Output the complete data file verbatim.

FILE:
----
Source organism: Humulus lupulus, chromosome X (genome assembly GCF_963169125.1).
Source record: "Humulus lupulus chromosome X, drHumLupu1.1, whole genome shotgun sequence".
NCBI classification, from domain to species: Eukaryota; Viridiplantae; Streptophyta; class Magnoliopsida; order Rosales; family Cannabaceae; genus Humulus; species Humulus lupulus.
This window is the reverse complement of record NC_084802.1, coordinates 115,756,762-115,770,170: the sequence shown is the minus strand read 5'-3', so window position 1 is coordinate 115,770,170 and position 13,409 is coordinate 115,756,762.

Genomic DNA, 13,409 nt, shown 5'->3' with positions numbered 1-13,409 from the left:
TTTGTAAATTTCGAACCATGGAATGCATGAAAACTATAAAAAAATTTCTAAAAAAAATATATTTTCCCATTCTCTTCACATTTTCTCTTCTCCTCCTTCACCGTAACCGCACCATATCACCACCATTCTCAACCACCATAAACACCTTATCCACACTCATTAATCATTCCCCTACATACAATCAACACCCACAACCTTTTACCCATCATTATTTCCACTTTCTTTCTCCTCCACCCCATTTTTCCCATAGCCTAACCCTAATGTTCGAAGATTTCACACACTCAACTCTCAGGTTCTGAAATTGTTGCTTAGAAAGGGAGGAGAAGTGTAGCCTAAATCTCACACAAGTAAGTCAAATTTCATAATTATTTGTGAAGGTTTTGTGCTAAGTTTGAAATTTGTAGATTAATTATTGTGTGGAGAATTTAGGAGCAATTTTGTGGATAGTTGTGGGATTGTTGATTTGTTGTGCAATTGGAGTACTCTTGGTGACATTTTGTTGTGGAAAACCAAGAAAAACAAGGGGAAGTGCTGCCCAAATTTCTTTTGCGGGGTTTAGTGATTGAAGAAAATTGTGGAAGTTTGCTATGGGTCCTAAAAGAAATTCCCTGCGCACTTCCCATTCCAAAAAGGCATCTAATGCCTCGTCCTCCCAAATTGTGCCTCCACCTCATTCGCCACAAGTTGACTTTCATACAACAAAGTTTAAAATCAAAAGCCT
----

Source organism: Humulus lupulus, chromosome X (genome assembly GCF_963169125.1).
Source record: "Humulus lupulus chromosome X, drHumLupu1.1, whole genome shotgun sequence".
NCBI classification, from domain to species: Eukaryota; Viridiplantae; Streptophyta; class Magnoliopsida; order Rosales; family Cannabaceae; genus Humulus; species Humulus lupulus.
This window is the reverse complement of record NC_084802.1, coordinates 115,756,762-115,770,170: the sequence shown is the minus strand read 5'-3', so window position 1 is coordinate 115,770,170 and position 13,409 is coordinate 115,756,762.

Genomic DNA, 13,409 nt, shown 5'->3' with positions numbered 1-13,409 from the left:
TTTGTAAATTTCGAACCATGGAATGCATGAAAACTATAAAAAAATTTCTAAAAAAAATATATTTTCCCATTCTCTTCACATTTTCTCTTCTCCTCCTTCACCGTAACCGCACCATATCACCACCATTCTCAACCACCATAAACACCTTATCCACACTCATTAATCATTCCCCTACATACAATCAACACCCACAACCTTTTACCCATCATTATTTCCACTTTCTTTCTCCTCCACCCCATTTTTCCCATAGCCTAACCCTAATGTTCGAAGATTTCACACACTCAACTCTCAGGTTCTGAAATTGTTGCTTAGAAAGGGAGGAGAAGTGTAGCCTAAATCTCACACAAGTAAGTCAAATTTCATAATTATTTGTGAAGGTTTTGTGCTAAGTTTGAAATTTGTAGATTAATTATTGTGTGGAGAATTTAGGAGCAATTTTGTGGATAGTTGTGGGATTGTTGATTTGTTGTGCAATTGGAGTACTCTTGGTGACATTTTGTTGTGGAAAACCAAGAAAAACAAGGGGAAGTGCTGCCCAAATTTCTTTTGCGGGGTTTAGTGATTGAAGAAAATTGTGGAAGTTTGCTATGGGTCCTAAAAGAAATTCCCTGCGCACTTCCCATTCCAAAAAGGCATCTAATGCCTCGTCCTCCCAAATTGTGCCTCCACCTCATTCGCCACAAGTTGACTTTCATACAACAAAGTTTAAAATCAAAAGCCT